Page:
Volume 13, Number 4—April 2007
Antimicrobial Drug Resistance of Salmonella Isolates from Meat and Humans, Denmark
We compared 8,144 Salmonella isolates collected from meat imported to or produced in Denmark, as well as from Danish patients. Isolates from imported meat showed a higher rate of antimicrobial drug resistance, including multidrug resistance, than did isolates from domestic meat. Isolates from humans showed resistance rates lower than those found in imported meat but higher than in domestic meat. These findings indicate that programs for controlling resistant Salmonella spp. are a global issue.
Salmonella spp. are among the most common causes of human bacterial gastroenteritis worldwide, and food animals are important reservoirs of the bacteria (1). In recent years, an increase in the occurrence of antimicrobial drug–resistant Salmonella spp. has been observed in several countries (2–5). Fatality rates are higher for patients with infections caused by drug-resistant Salmonella spp., and these patients are more likely to require hospitalization and to be hospitalized for longer periods than are patients with infections caused by antimicrobial drug–susceptible Salmonella spp. (6,7).
Antimicrobial drug resistance of Salmonella spp. isolated from food animals in Denmark has so far been relatively low (8). However, an estimated 30% of all poultry, 10% of all pork, and 50% of all beef sold in Denmark is imported (9). Imported meat is therefore an important potential source of human infection with drug-resistant Salmonella spp. We compared antimicrobial drug resistance of Salmonella isolates from both imported meat and meat produced within Denmark (domestic meat), as well as from outpatients with diarrhea.
Salmonella isolates from humans and meat were obtained from July 1998 through June 2002. Isolates from domestic poultry, pork, and beef were obtained through the national Salmonella control program (10), and isolates from imported poultry, pork, and beef were obtained from the Denmark import control and from the regional food control units. Human salmonellosis is a notifiable disease in Denmark, and all human Salmonella spp. isolates are collected at the Statens Serum Institute. The serovars included were restricted to S. Typhimurium, S. Hadar, S. Dublin, S. Saintpaul, S. Enteritidis, S. Virchow, and S. Newport because these were the serovars of which a sufficient number of isolates had been tested for antimicrobial drug susceptibility. Data on 4,081 Salmonella isolates from humans were included in the study.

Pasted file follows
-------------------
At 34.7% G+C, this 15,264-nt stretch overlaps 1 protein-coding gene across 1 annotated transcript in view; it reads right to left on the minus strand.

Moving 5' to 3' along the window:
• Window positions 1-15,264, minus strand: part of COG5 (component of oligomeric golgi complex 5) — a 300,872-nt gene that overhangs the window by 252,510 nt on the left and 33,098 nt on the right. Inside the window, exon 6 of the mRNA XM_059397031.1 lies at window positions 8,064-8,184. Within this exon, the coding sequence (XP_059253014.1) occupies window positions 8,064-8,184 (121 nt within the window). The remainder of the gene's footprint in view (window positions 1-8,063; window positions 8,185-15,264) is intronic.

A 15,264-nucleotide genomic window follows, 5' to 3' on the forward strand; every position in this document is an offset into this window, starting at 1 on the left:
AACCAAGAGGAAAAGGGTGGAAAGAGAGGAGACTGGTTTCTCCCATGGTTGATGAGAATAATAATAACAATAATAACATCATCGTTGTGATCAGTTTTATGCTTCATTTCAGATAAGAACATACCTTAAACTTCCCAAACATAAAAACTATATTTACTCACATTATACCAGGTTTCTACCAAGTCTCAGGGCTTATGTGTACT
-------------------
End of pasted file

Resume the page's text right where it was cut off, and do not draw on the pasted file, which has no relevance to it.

Identification, serotyping, phage typing, and susceptibility testing were done as described (8,11,12). Susceptibility to the following antimicrobial agents was determined: ampicillin, ceftiofur, chloramphenicol, ciprofloxacin, co-amoxiclav, colistin, florphenicol, gentamicin, nalidixic acid, neomycin, streptomycin, sulfamethoxazole, tetracycline, and trimethoprim.
Statistical analyses were performed using S-PLUS version 6.2 (Insightful Corp., Seattle, WA, USA). The trend in the occurrence of resistant isolates over time, the occurrence of multidrug-resistant isolates over time, and the occurrence of nalidixic acid–resistant isolates were investigated by fitting a logistic regression model with origin (domestic/imported), time (year), product type (beef, pork, poultry), and all 2-way interactions as explanatory variables. The regression models were reduced by using a likelihood ratio test. Significance in all 2-by-2 tables (only tables with minimum 30 domestic and 30 imported samples) was tested by a Pearson χ2 test with continuity correction; if the number in any cell in the contingency table was <5, Fisher exact test was applied. All tests were done on a 5% significance level (p<0.05). No correction for multiple testing was done. An isolate was considered multidrug resistant if the isolate was resistant to >4 antimicrobial agents.
Salmonella spp. were isolated from 1,078 (11.8%) of 9,135 samples from imported poultry, pork, and beef and 2,985 (1.4%) of 213,214 samples from domestic poultry, pork, and beef. Among the isolates from domestic meat, the serovars S. Typhimurium, S. Infantis, and S. Derby were the 3 most frequently isolated; in imported meat, the 3 most frequently isolated serovars were S. Heidelberg, S. Typhimurium, and S. Hadar (Table 1). In isolates from domestic meat originating from pigs and poultry, S. Typhimurium was the most frequently isolated serovar; in beef isolates, S. Dublin was most common. Among isolates from imported meat, S. Typhimurium was the most frequently isolated serovar from pork and beef, while S. Heidelberg was the most frequently isolated serovar from poultry.
A significantly higher (χ2, p<0.001) proportion of the Salmonella spp. isolates from imported meat (58%) were resistant to ≥1 antimicrobial agents compared with isolates from domestic meat (26%) (Table 1). A significant difference (χ2, p<0.001) was also observed between the proportions of multidrug-resistant isolates from domestic (4%) compared with imported (28%) poultry, pork, and beef.